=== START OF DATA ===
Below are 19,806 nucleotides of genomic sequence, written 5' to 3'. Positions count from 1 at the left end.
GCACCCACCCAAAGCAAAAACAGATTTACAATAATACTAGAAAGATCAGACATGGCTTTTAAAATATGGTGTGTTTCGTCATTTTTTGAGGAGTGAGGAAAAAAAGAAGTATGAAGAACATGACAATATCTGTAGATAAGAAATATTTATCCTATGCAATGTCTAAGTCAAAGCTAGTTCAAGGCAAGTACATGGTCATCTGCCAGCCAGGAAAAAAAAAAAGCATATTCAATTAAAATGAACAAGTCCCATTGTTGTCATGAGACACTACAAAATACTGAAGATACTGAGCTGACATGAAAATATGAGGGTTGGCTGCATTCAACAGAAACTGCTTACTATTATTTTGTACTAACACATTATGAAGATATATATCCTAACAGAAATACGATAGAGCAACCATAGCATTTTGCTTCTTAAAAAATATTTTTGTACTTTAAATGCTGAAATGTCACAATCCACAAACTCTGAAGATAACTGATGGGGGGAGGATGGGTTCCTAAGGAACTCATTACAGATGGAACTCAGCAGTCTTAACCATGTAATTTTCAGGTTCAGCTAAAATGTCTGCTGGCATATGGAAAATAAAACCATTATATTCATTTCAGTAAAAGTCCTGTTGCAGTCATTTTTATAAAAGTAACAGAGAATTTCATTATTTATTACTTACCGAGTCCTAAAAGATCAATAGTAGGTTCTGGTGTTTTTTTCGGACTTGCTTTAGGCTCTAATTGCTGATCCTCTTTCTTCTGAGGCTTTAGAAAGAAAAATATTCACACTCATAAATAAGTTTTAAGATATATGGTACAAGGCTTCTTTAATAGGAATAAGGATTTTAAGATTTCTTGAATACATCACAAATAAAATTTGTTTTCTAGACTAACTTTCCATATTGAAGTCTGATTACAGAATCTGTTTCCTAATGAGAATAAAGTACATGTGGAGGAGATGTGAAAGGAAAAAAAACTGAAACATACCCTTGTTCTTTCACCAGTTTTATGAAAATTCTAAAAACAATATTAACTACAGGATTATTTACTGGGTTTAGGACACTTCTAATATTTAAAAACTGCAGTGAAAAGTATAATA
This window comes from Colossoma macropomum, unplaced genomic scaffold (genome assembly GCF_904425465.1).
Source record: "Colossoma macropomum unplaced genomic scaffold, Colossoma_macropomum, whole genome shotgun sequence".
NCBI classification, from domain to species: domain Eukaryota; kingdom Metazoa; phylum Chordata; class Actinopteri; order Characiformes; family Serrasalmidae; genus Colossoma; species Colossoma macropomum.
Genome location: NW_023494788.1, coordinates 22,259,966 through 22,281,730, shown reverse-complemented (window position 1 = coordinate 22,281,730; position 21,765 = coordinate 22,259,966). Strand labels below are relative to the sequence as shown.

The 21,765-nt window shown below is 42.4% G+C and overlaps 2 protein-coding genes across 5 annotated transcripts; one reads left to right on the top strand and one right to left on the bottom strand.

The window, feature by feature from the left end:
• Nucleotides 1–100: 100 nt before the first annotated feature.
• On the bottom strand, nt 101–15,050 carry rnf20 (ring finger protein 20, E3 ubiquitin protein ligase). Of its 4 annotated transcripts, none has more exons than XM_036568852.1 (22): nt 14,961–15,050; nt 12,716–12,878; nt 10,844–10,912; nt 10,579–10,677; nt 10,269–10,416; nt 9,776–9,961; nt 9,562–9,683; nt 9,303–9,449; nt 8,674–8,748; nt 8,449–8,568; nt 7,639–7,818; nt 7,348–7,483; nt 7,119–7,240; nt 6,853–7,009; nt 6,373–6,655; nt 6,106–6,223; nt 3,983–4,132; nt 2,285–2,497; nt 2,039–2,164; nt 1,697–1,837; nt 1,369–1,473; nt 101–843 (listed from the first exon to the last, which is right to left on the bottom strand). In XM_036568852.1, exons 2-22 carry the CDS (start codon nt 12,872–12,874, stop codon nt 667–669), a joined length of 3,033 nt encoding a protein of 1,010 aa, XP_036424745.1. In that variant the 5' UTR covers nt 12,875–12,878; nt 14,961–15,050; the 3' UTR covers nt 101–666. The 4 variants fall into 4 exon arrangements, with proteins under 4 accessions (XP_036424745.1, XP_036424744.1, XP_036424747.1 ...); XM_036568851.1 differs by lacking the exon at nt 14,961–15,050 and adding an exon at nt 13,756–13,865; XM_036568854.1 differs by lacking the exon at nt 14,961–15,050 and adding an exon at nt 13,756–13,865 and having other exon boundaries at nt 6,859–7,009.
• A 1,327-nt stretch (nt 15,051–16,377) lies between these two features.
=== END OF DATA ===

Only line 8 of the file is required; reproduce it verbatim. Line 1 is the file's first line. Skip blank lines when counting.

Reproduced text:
The window, feature by feature from the left end: